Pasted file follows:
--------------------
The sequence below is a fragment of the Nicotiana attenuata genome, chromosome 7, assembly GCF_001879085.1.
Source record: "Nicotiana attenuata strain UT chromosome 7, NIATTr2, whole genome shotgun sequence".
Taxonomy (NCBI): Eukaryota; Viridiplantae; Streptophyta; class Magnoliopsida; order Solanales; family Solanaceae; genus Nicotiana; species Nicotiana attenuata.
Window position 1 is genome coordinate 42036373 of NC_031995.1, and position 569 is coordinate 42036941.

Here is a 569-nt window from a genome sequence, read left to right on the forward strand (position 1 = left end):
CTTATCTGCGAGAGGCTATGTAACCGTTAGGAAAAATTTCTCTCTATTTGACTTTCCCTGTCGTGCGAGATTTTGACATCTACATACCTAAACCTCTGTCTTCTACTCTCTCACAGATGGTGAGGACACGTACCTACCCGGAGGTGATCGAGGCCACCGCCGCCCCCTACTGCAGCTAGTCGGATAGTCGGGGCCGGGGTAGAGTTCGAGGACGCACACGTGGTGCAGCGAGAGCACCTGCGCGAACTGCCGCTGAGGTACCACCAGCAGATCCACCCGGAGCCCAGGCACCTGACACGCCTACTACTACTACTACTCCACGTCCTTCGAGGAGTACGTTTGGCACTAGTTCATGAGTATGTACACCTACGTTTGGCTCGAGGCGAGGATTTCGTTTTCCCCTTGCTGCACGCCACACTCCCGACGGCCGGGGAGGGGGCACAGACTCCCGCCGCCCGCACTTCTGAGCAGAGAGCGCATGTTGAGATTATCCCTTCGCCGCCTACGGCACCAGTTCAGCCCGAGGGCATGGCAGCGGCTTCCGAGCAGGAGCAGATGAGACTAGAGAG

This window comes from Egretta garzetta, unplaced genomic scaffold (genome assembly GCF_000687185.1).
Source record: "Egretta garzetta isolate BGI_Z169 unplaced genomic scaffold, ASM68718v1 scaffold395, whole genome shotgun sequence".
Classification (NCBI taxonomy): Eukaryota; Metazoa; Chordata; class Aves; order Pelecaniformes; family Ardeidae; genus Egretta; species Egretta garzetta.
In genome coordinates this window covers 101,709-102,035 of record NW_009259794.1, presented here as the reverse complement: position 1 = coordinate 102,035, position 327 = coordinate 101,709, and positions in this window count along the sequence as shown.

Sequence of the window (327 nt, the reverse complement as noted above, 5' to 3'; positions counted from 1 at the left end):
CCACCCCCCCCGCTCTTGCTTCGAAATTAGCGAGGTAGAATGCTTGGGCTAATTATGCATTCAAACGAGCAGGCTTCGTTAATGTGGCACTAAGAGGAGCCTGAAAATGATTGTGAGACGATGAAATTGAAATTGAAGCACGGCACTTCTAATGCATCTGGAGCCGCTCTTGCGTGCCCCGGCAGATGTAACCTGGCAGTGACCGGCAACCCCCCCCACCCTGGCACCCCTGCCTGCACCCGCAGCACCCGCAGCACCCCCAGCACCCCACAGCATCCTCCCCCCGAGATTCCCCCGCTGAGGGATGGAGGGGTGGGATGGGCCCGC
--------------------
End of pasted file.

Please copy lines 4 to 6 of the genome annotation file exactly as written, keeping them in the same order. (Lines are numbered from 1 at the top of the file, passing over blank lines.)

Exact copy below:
Window position 1 is genome coordinate 42036373 of NC_031995.1, and position 569 is coordinate 42036941.

Here is a 569-nt window from a genome sequence, read left to right on the forward strand (position 1 = left end):
CTTATCTGCGAGAGGCTATGTAACCGTTAGGAAAAATTTCTCTCTATTTGACTTTCCCTGTCGTGCGAGATTTTGACATCTACATACCTAAACCTCTGTCTTCTACTCTCTCACAGATGGTGAGGACACGTACCTACCCGGAGGTGATCGAGGCCACCGCCGCCCCCTACTGCAGCTAGTCGGATAGTCGGGGCCGGGGTAGAGTTCGAGGACGCACACGTGGTGCAGCGAGAGCACCTGCGCGAACTGCCGCTGAGGTACCACCAGCAGATCCACCCGGAGCCCAGGCACCTGACACGCCTACTACTACTACTACTCCACGTCCTTCGAGGAGTACGTTTGGCACTAGTTCATGAGTATGTACACCTACGTTTGGCTCGAGGCGAGGATTTCGTTTTCCCCTTGCTGCACGCCACACTCCCGACGGCCGGGGAGGGGGCACAGACTCCCGCCGCCCGCACTTCTGAGCAGAGAGCGCATGTTGAGATTATCCCTTCGCCGCCTACGGCACCAGTTCAGCCCGAGGGCATGGCAGCGGCTTCCGAGCAGGAGCAGATGAGACTAGAGAG